Here’s number 4 in my posts on Eating my way around Hokkaido. This time, I’m focusing on the food places that I went to with my shared house mates.
Butadon Ippin [十勝豚丼いっぴん]
One of the great things about staying at our shared house was meeting all the different people. Luckily, most of us got along really well. So a big group of us went out for dinner one night at this pork rice bowl restaurant called Kotachi Butadon Ippin, or 十勝豚丼いっぴん in Japanese. It’s a chain of restaurants in Hokkaido specializing in just pork rice bowls.
The menu described had a mix and match format where customers have to choose amount of the rice, the amount of the pork. So if you wanted a smaller bowl of rice and more pork, you could order it that way. And vice versa, some people want a lot of rice with less pork. Or maybe they want the granddaddy with lots of pork and rice.
What I liked the most about this pork rice bowl is the sauce. It’s a rich savoury sauce with some sweetness. I’d go and have another hearty bowl if I had the chance. There was also dessert available. The dessert didn’t sit well with everyone. It was a sweet tofu dessert, but those of us with Chinese backgrounds were probably expecting a Chinese style tofu. It was a lot firmer than Chinese tofu desserts and the texture was not as silky smooth. So the dessert got a thumbs down from a few people, but I thought it was okay. However, I probably wouldn’t order it again.
Here’s another place we went to as a group from our shared house. It was just behind our place by a five minute walk. Miyoshino was obviously more of a fast food place. It felt like what a diner might feel like in Japan. It served simple quick dishes and usually did not serve big groups. The seating was all counter type seating meant to accommodate mostly individuals. It also looked like the take out window got more business than the restaurant itself while we were there late in the evening.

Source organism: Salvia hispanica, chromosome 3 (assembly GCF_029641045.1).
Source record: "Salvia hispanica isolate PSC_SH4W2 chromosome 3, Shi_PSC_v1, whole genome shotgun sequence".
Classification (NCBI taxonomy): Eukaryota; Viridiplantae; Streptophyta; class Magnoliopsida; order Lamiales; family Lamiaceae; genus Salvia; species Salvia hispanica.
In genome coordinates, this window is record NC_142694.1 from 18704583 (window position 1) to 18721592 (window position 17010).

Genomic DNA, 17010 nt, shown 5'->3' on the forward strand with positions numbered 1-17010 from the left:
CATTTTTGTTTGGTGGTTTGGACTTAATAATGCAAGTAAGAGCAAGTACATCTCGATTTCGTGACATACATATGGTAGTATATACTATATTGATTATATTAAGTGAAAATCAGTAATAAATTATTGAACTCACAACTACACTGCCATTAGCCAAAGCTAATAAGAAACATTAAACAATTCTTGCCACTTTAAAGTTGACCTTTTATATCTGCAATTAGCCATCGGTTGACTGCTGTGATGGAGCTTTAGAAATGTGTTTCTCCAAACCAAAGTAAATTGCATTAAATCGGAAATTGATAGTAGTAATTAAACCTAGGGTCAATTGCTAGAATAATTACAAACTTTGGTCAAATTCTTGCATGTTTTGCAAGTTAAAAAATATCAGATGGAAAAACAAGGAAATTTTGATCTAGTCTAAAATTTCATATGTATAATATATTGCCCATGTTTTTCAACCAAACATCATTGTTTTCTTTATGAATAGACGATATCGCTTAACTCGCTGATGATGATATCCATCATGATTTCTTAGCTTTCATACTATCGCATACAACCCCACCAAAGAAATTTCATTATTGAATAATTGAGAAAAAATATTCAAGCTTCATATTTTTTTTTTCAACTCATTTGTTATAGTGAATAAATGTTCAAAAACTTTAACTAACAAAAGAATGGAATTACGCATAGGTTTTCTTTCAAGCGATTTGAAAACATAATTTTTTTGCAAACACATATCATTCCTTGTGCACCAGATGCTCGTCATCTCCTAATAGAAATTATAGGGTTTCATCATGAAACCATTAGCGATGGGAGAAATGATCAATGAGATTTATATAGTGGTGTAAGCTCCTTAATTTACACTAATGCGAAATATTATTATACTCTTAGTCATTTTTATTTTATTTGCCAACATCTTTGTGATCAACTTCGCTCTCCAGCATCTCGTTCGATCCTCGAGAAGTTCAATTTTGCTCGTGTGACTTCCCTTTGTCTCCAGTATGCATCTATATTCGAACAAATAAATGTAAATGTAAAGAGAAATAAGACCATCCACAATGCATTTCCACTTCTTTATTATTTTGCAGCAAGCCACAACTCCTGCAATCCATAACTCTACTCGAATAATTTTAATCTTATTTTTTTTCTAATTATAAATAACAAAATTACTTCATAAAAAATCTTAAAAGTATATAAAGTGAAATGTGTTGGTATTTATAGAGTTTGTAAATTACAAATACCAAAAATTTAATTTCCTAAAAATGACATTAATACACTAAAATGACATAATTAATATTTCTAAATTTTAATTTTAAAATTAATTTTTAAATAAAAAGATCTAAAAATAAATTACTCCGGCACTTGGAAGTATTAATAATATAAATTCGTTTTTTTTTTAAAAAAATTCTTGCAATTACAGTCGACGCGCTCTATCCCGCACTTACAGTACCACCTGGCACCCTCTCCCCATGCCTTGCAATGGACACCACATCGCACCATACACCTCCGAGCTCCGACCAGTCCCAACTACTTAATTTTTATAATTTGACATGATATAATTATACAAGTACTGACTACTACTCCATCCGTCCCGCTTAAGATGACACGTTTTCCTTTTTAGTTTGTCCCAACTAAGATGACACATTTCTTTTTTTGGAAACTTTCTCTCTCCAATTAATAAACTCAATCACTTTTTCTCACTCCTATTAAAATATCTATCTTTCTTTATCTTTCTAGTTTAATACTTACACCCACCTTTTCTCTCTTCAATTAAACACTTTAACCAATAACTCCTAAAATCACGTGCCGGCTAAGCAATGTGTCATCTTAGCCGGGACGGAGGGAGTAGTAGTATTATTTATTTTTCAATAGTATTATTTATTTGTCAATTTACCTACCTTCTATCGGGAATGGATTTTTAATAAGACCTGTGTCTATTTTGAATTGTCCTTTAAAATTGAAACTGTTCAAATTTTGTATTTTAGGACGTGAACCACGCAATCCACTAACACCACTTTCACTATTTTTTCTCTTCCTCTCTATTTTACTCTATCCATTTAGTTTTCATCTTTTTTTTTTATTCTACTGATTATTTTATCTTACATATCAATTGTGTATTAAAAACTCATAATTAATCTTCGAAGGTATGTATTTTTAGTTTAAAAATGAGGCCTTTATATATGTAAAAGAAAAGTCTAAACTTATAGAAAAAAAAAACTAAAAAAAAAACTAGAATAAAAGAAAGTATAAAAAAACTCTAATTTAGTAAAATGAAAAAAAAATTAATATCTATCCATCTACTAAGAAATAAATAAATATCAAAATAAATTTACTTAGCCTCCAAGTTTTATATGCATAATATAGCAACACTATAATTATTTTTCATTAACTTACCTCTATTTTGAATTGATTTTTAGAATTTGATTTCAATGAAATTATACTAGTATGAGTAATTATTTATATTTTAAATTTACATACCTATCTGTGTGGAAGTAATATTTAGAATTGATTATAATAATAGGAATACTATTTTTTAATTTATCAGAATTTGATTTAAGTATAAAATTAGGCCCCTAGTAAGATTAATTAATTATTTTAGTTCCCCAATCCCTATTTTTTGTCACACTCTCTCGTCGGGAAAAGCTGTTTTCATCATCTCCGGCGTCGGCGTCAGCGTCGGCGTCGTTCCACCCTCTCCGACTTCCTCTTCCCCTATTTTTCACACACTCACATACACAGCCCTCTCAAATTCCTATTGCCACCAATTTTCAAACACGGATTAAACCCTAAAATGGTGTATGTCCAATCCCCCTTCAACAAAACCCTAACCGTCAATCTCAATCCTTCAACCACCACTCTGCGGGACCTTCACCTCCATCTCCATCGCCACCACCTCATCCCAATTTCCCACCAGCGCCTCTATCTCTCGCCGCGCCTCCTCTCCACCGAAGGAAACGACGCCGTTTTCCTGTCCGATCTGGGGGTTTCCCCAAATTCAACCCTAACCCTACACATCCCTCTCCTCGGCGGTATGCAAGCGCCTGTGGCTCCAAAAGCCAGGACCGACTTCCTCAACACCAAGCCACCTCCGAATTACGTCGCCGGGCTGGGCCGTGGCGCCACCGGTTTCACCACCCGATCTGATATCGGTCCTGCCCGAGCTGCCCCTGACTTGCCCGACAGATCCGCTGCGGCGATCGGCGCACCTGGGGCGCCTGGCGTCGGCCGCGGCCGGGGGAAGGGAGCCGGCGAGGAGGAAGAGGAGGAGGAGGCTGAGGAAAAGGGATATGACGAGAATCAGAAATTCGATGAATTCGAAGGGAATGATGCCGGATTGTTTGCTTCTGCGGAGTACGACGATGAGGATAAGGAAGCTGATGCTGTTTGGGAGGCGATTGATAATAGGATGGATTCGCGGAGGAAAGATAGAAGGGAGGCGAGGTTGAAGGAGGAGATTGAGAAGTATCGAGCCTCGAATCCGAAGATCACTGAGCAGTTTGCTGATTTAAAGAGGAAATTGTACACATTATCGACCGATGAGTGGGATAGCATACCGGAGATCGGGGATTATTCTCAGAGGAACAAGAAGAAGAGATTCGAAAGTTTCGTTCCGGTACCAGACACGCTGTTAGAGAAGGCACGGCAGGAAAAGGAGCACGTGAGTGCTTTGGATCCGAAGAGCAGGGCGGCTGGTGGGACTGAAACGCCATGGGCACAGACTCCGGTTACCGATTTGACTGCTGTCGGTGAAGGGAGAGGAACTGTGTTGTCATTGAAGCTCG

It wasn’t the most tasty of meals, but it was a good, cheap meal if one is in a rush. The restaurant was plain and the food was more on the plain side. However, this kind of plain food is just what one needs from time to time. The gyoza, though, was one of the better parts of the meal. I have had better gyoza elsewhere, but it was pretty decent gyoza for a fast food place.
The Ma & Pop Izakaya
However, our favourite place to go to as a group from Wagaya Plus would be a tiny, tiny izakaya run by a cute elderly couple. There are two tables that seat groups of four and then the bar counter that seats about 10 people. This was by far the coziest restaurant I ever visited during this trip and by far my favourite.
“Pop” would be in charge of grilling all the skewers on his little grill behind the bar. “Ma” would be the server and bring the food and drinks out to the patrons. The prices were also some of the lowest I’ve ever seen for a restaurant in Japan. There were a selection of ¥50 skewers available. That a little over 50 cents Canadian. Many items were under ¥500. The tiny sake bottle was also a great price at ¥300. I think the same size sake in Canada would cost 2-3 times more.
We were also very happy that they could accommodate 10 of us that one evening that we dropped in unannounced. We had literally taken over the whole bar counter to have our late night snack of yakitori skewers.
I think my wife and I came back to this little place about 3 or 4 times for their cheap skewers. It helped that it was only 5 minutes away from our shared house and that the prices fit our budget very well.